Poli Sci 220 Week 1 Class Notes
Poli Sci 220 Week 1 Class Notes Poli Sci 220
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This 9 page Class Notes was uploaded by Christina Roualet on Friday February 12, 2016. The Class Notes belongs to Poli Sci 220 at Northwestern University taught by Brian Harris in Winter 2016. Since its upload, it has received 21 views. For similar materials see American Government and Politics in Political Science at Northwestern University.
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Date Created: 02/12/16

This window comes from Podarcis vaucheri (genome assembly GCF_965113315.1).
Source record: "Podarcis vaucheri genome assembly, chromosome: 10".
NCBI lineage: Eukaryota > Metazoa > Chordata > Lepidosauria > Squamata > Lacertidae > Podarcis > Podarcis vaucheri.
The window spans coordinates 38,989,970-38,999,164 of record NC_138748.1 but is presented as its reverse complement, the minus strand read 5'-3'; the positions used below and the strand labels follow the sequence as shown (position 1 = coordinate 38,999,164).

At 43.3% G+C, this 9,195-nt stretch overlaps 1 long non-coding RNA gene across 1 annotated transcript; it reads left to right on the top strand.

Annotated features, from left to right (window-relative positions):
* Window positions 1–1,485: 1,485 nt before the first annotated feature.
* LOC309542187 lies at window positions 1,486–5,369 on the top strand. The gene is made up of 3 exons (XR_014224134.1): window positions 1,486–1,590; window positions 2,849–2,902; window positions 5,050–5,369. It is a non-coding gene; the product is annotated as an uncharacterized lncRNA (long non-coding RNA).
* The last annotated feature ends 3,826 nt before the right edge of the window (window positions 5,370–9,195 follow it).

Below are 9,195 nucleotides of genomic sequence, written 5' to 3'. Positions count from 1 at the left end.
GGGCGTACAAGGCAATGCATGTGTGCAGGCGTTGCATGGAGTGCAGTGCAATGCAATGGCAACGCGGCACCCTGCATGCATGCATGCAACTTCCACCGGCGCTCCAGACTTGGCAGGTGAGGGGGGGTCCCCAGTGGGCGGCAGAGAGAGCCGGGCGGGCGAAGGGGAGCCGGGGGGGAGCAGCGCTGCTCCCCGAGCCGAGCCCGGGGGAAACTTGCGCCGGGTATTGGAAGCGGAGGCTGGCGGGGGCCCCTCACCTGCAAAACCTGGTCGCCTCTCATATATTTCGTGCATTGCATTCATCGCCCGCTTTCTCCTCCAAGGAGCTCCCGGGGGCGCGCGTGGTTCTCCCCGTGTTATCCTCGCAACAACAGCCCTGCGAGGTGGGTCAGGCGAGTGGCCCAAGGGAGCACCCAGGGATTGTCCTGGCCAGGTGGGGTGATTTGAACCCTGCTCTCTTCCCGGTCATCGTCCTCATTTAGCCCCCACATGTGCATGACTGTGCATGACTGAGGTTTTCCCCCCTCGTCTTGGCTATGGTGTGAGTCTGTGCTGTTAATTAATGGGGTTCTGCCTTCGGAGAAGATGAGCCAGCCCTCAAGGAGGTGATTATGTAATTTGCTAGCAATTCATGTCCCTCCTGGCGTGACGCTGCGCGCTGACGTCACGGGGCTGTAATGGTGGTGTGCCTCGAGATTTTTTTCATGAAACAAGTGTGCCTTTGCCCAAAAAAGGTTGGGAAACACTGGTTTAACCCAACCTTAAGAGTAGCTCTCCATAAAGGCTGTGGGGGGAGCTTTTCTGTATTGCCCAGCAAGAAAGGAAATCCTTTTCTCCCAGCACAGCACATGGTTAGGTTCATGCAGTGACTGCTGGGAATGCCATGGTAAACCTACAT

Goals of class: “rules of the game” history and change over time of institutions history and evolution of political behavior how we analyze politics Politics: Finite pool of power in Washington Political science is the study of who gets this power when and how 3 main areas of inquiry in this class… 1. Principles and documents 2. Institutions 3. Political behavior Genesis of exam questions… What is confusing about the government? What is a good aspect of American government? Bad aspects? Do you think there is a problem that needs a solution from the government? Common criticisms of US government 1. Flawed voting mechanisms 2. Too partisan 3. Not enough compromise 4. Government interferes too much in the market 5. Congress never gets anything done 6. Policies implemented are inefficient 7. Politics disconnected from real world Response to criticisms… 1. Violence (generally not a key feature in US) 2. Criticisms underestimate importance and influences of political institutions, rules, etc. Justification of questionable government American government is broad in scope, covers a lot of policy arenas Has involved itself positively (i.e. Public sanitation, social security) Politics and policy are complex matters 5 general principles of political science 1. All political behavior has a purpose 2. Democratic politics is about the two “P’s” power and participation a. How is power distributed? Who participates? Why? 3. Politics is a collective action and government is established to solve collective action problems 4. Institutions matter (structure of behavior) 5. History matters (know what happened to know what will happen) Collective action Acting together to achieve some end… but there is a problem Much of what we want could be considered a PUBLIC GOOD A public good is something that cannot be denied to anyone its provided to e.g. National defense or public TV But if there is a public good and it cannot be denied then there is another problem FREE-RIDING: enjoying the benefits of a good or action and letting other people bear the cost What is politics? The means by which communities resolve conflicts Politics can be peaceful and ordered, or it can be violent Can involve different voting rules to resolve conflict Dictatorship (command) Majority rule Consensus (unanimity rule) See pg. 3 of logic Focus is on the procedure not the substantive outcome What causes conflict? Search for glory (egos) Different interest Different beliefs, ideologies, values, principles So in general, politics is the process that attempts to resolve conflict and break collective action problems How does politics resolve conflicts? Any political system that resolves differences allocates power Politics is about the distribution and sue of power What is power? Refers to an individuals influence over another individual and thus over the actions of the government Involves a personas authority e.g. her acknowledged right or legitimacy to rule or lead as well as her skill to use that authority How does politics resolve conflict? Different types of government have different distributions of power Autocracy – power rests with one person Oligarchy – rests with small group Democracy – rests with majority Depends on government institutions and rules How to we evaluate a political system? Power How is power distributed? To the one? Few? Many? Peacefulness and sustainability Can the system resolve differences without violence or falling apart? Democracy Can citizens participate meaningfully in government? Are citizens able to freely express themselves Liberty Can citizens act freely? Does state actively suppress individual action? Effectiveness What does government do? Can government provide public goods and reduce public bads (negative externalities) Items that are shared – cannot exclude use Organizational theory (Mancur Olson) 1. The purpose of an organization is to further the common interest of its members a. Labor union, political party, nation-state, interest group 2. As the group gets large, it is more rational for a person to shirk his or her responsibility to contribute to achieving that interest a. Why? Free-rider problem. Any one person’s contribution is less significant to the whole b. Consider public television What does government do to get things done? Because participation can’t always be noticed, must create incentive or sanction so that individual people will actually bear the burden of the organization Now consider voting: the likelihood that your vote will matter is slim. It is rational therefore not to bear the costs of voting (time, travel, becoming informed) so why do we all do it? Olson’s main point: create incentives to get members of large group to seek to maximize their personal welfare What might be some examples of these “separable incentives,” which are “distinct from the achievement” of the public goods? Government action can be collective or coercive Collective – refers to efforts of a group of people to reach and to implement agreements Reaching agreement among many people requires coordination Coercive action – compelling compliance even if such compliance is not what the individual would seek to do i.e. taxes (don’t want to be audited, stop signs (don’t want a ticket) coordination: members of a group must decide what they want and what they are prepared to do to get it problems of coordination come about when people are uncertain or lack information the collective action dilemma: individuals may ultimately benefit from cooperating with one another, but they also have a powerful incentive to break an agreement to work together dilemma 1: free riding – to benefit from the groups undertaking without paying a fair share f the cost dilemma 2: tragedy of the commons – not maintaining a collective good by seeking to personally gain from its use solution: link the individuals personal interest to the provision of the good 1. Force/punishment 2. Privatize (give everyone a piece of the good) The prisoner’s dilemma Two people in jail in separate cells and cannot coordinate their actions, assuming they are seeking the best self-interested outcome, what is the likely outcome? Self interested behavior can often lead to collectively suboptimal results Collective action brings benefits but also carries costs Transaction costs: the time, effort and resources required to make collective decisions What is benefit? Increases stability, value good more if its expensive If you could establish an ideal gov, would you impose high transaction costs? When? Want to make it difficult to change institutions one they are in place Keeping rules as written minimizes uncertainty and promotes stable governance -everyone knows what to expect Consider challenges to amending the constitution Conformity costs: costs people bear because collective decisions obligate participants to do something they prefer not to do Hat is relationship between two costs? Inversely related. Why? higher transaction cost, less likely to change, less likely to have to conform Condorcet’s paradox or majoritarian cycling: idea that we have preferences and agenda setting is very important preference ordering the idea that the agenda setter has incredible power and can use strategic method to gain advantage and minimize loses strategic behavior: person subordinates sincere preference to achieve results that stand a better chance of success. Designing institutions to maximize the benefits and minimize the costs of collective action 1. Command – conferring authority to impose a solution regardless of the preferences of others 2. Veto a. A negative, blocking action to preserve the status quo 3. Agenda control a. Authority to introduce choice and thereby limit the choices that the group needs to consider 4. Voting rules a. Majority rule b. Unanimity rule, all must agree c. Plurality rule 5. Delegation – when someone authorizes someone else to make and implement decisions for them (principle-agent relationship Types of representative government Separation of powers Different branches operate in separate if somewhat overlapping spheres (executive, legislative, and judicial branches) parliamentary many different varieties exist all lodge decisive authority with a legislature which is then tasked with selecting an executive cabinet headed by a prime minister which system has higher transaction costs? Separation of power (because power isn’t centralized) Which system has higher conformity costs? Parliamentary John Oliver on voting : strategic planning how it is harder for minorities to get voting IDs Voter ID necessity – a way to get desired outcome in an election Legislative Makes laws Approves presidential appointments Two senators from each state Number of congressmen is based on population Executive Signs laws Vetoes laws Pardons people Appoints federal judges Elected every four years Judicial Decides if laws are constitutional Are appointed by the president There are 9 justices Can overturn rulings by other judges Legislative branch – makes laws Executive branch – enforce laws Judicial branch – interpret laws Federal v state v local Federalism: national, state, and concurrent powers National powers National defense Currency Post office Foreign affairs Interstate commerce State powers Charter local governments Education Public safety Registration and voting Intrastate commerce Concurrent powers Loan and borrow money Taxation Law enforcement Charter banks transportation Branches of Government National government Print money Regulate trade Make treaties Declare war Provide army and navy Establish post offices Makes laws necessary and proper to carry these out State government Issue license Regulate intrastate businesses Conduct elections Establish local governments Ratify amendments to the Constitution Take measures for public health and safety May exert powers the Constitution does not delegate to the national government or prohibit states from using both national and state… collect taxes build roads borrow money establish courts make and enforce laws charter banks and corporations spend money for the general welfare National government cannot… Violate the Bill of Rights Impose export taxes among states Use money from the Treasury without the passage and approval of an appropriations bill Change state boundaries State government cannot… Enter into treaties with other countries Print money Tax imports or exports Impair obligations of contracts Suspend a person’s rights without due process Neither national nor state may… Grant titles of nobility Permit slavery Deny citizens the right to vote due to race, color, or previous servitude Deny citizens the right to vote because of gender Checks and balances System designed to prevent any branch of the national government from becoming more powerful than another branch Checking power Input and output in each of the three spheres United States Congress US Senate – 100 members (2 per state), 6 year term, 2/3 passing vote, no debate limit US House of representatives – 435 people (based on States’ population), 2 year term, majority vote, 1 hour per speaker debate limit Today’s topics 5 principles of politics collective action tragedy of the commons American government fundamentals Separation of powers Checks and balances